Strength: Covers raw power, muscle and physical training, including the ability to fight (whether unarmed or with weapons) or to accomplish feats of strength such as lifting a heavy weight or breaking down a door. Long periods of manual labour, however, would fall under endurance.

Acuity: Covers the ability to think and act quickly and clearly, especially under pressure. Should play a key role in determining initiative in combat. While dexterity measures how fast a character can move when running or jumping, acuity measures how fast a character can react. Might allow a character to do things like hide quickly before another character enters the room, or to dodge an arrow fired at them. Depending on other stats, characters with high acuity may come of as impulsive or twitchy.

Conviction: Conviction indicates how capable a character is of shutting out or ignoring distractions like pain and hunger, as well as more abstract distractions like doubt or the attempts of other characters to dissuade them. Characters with high conviction may still have poor impulse control or be cowards (represented by low integrity), but they will do whatever needs to be done to accomplish their goals and won’t be put off by hardship or failure. Characters with high conviction will also tend to be decisive people with strong personalities, which may be a good or bad thing.

Cunning: Cunning indicates how good a character is at getting their way. Whereas charisma represents general personableness and charm, cunning represents the ability to use outright threats, lies or appeals to a person’s baser nature to manipulate them. It doesn’t rely on the character being particularly nice or charming, as it’s more a set of techniques than any particular comment on the character’s personality (beyond the fact they’re a bit of a bastard). On a more general level, cunning might also represent the ability to generally play dirty, such as forging a signature, plotting a crime or cheating in a game of cards.

Step 2: Choose Mana Attributes

The character has a starting mana pool of 5, which can be split any way among the five colours of mana, the magical force that binds the whole multiverse together. For a brief summary of the colours of mana and their affiliations, read this. More in-depth articles on blue, white, green, red and black mana are also available.

Mana selection is important, as it forms the basis of all characters’ abilities, not just magic use. Mana forms the keep pools for related attribute tests, as listed above. For more details on attribute tests, see the Game System section.

Step 3: Choose Attributes

Attributes can be given any value, up to a maximum of ten. To begin with, assign attribute bonuses based on your character’s mana and the below wheel. For each point of mana, you can give 2 attribute points to linked attributes, or 1 point to an adjacent attribute.

Character Sheet Stats Wheel WIPExample: A character with 3 blue and 2 black mana can have either 6 points in Finesse, Intelligence, Cunning or Conviction. The same character could also have up to 3 points in either Acuity or Integrity.

If a character wished to mix both linked and adjacent attributes, then they could have 1 point of Acuity, 2 points of Cunning and 2 points of Intelligence.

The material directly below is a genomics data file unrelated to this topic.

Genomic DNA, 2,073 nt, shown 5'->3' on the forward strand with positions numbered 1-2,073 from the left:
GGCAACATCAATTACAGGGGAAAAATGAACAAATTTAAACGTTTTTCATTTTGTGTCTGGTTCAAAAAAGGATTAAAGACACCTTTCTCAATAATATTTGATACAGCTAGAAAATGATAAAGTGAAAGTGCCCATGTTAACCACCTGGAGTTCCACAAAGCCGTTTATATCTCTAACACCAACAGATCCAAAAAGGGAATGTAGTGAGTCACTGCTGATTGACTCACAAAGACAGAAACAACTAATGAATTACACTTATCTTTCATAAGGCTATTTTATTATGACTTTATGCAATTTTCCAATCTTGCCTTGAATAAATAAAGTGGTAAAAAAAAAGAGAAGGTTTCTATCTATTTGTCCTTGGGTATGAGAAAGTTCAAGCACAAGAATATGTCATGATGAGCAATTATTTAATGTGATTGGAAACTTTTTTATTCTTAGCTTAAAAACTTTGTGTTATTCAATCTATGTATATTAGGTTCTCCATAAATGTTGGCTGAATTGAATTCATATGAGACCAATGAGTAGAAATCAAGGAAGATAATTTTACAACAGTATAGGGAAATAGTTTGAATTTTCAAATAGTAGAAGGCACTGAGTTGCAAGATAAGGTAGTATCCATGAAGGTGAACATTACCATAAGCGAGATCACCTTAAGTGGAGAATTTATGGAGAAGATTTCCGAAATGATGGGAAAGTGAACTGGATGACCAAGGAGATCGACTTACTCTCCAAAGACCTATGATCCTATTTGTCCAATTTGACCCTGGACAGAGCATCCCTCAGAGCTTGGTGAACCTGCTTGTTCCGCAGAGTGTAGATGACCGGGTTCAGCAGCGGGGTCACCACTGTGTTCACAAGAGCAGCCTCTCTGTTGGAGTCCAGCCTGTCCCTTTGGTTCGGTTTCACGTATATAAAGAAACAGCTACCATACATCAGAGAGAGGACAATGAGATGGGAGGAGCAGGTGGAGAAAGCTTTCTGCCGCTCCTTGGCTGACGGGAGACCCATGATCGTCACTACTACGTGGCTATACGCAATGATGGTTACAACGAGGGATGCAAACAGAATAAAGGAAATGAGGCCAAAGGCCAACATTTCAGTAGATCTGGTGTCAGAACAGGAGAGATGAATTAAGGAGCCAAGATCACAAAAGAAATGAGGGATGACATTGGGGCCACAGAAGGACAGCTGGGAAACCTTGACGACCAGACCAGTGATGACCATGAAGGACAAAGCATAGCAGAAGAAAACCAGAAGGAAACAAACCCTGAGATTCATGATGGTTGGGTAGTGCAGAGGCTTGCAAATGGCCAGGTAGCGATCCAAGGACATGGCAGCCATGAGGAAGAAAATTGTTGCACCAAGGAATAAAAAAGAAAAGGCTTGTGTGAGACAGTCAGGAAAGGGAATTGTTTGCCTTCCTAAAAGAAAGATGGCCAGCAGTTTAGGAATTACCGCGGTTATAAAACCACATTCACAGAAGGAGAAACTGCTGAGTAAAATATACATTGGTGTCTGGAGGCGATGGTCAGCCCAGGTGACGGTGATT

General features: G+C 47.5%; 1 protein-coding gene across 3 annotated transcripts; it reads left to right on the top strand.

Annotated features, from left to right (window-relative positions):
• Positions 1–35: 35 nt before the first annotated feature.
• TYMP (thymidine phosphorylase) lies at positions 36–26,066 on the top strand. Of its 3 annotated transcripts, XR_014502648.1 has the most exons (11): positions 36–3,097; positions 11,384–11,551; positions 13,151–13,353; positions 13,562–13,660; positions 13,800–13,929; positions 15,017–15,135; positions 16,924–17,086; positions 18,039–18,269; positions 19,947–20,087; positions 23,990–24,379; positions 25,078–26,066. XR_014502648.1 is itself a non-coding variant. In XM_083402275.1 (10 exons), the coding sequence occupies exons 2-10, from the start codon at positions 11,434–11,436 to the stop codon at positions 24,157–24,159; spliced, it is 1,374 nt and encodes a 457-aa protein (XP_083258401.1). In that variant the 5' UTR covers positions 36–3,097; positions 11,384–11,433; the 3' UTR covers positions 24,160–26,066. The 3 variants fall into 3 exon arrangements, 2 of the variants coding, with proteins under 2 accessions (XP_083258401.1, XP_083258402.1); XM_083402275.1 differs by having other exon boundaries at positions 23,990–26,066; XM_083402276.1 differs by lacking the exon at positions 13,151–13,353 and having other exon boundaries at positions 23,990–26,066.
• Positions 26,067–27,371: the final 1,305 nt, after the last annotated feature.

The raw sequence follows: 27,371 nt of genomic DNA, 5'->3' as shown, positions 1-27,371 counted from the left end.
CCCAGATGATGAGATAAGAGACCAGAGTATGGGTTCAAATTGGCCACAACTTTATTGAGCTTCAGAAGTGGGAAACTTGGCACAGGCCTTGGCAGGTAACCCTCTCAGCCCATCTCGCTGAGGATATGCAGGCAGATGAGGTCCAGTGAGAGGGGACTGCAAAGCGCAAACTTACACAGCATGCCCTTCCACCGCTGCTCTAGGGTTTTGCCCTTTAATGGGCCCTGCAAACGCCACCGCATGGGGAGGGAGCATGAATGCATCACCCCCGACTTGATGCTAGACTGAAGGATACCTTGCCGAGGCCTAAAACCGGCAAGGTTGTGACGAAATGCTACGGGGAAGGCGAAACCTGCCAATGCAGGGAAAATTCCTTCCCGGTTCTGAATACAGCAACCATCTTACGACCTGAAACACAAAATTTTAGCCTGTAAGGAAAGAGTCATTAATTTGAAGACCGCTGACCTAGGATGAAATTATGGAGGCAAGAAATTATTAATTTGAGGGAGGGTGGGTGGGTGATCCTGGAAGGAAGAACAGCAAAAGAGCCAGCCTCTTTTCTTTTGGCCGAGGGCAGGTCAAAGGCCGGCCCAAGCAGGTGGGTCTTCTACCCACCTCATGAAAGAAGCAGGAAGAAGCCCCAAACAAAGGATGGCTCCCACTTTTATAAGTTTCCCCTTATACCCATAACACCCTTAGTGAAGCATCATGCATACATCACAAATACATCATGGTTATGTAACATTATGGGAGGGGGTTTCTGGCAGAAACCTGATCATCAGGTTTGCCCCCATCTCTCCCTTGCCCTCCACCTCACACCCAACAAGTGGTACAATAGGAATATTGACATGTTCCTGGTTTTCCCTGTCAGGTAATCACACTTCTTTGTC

Once this is done, you can then assign 15 dots to any attributes you wish.

Step 4: Choose Race

While your character’s race may have been chosen earlier, now you must decide one and assign the attribute pros and cons of each to your character. A full list of races and their bonuses and penalties can be found here.

Each race has an affiliation with certain colours, which are listed alongside their bonuses and penalties. A character must have at least one of a race’s affiliated colours to be of that race.

Step 5: Choose Character Type

So you’ve decided that your character is a leonin. Or a goblin. Or a vampire. Or any of a myriad of races. But what do they do? This is the role of the character type. It determines whether a character is a cleric, a warrior, a shaman or any of a long list of types. The full list is available here.

Notice that this list does not define your character; just because your character is a samurai it doesn’t mean that they necessarily wear feudal Japanese armour and follow the code of Bushido. It simply gives them certain abilities, as well as affinities and weaknesses for certain spells.

A character’s type modifies their abilities in the same way as their race, but also determines their starting abilities. While planeswalkers grow to have more in common with each other than those they started life with, they may still retain abilities from their pre-‘walking life, which will shape their development from that point on.

Step 6: Determine Life Total and Wound Penalty Threshold

Your character’s life total is equal to their Endurance, plus 5.

A character starts to take wound penalties to their actions after taking damage equal to their Conviction rating.

Example: A character with Endurance 4 starts with a life total of 9. If they also had Conviction 3, the would start taking wound penalties at less than 6 life.

Step 7: Determine starting spells and abilities

Starting characters may select 15 spells. This is split between 11 common spells, 3 uncommon spells and 1 rare spell. At least half of a character’s spells should be chosen from a single block connected to the character’s home plane. The remainder are taken from a single Magic: the Gathering core set selected by the GM.

Spells can be substituted for activated abilities of the same availability class. Abilities listed with a character’s type can be substituted on a 2:1 basis with the character’s starting spells. Abilities not listed with the character’s type can be substituted on a 4:1 basis. This means that rare activated abilities cannot be chosen by starting characters.

Step 8: Spend freebie points

Characters may spend 20 (very provisional figure) freebie points to improve their attributes, power and toughness, and buy more spells and abilities.

Provisional costs
Attribute point: 2 freebies
Mana point: 4 freebies
Spell slot: 10 freebies
Class activated ability: 20 freebies

And with that, your character is ready to walk the planes.